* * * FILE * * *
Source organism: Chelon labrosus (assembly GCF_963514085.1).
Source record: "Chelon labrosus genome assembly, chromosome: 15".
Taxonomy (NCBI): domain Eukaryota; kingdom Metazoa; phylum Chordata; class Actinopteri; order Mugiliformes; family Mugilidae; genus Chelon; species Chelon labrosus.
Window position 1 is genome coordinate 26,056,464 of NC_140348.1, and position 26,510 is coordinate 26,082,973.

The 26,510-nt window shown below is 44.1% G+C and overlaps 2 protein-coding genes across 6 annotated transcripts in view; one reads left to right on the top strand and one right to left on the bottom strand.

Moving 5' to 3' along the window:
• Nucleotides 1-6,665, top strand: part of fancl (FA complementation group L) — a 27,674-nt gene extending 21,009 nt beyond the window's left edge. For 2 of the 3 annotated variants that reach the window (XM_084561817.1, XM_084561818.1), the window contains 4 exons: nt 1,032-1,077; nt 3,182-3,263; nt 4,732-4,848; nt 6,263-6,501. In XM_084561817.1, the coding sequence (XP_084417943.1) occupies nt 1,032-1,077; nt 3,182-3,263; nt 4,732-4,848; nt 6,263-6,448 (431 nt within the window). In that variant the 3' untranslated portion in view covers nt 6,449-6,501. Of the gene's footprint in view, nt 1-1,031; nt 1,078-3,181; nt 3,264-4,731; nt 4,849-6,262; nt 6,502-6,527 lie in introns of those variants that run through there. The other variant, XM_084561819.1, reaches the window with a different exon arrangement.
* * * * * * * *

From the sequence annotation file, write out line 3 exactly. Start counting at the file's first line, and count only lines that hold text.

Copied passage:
Taxonomy (NCBI): domain Eukaryota; kingdom Metazoa; phylum Chordata; class Actinopteri; order Mugiliformes; family Mugilidae; genus Chelon; species Chelon labrosus.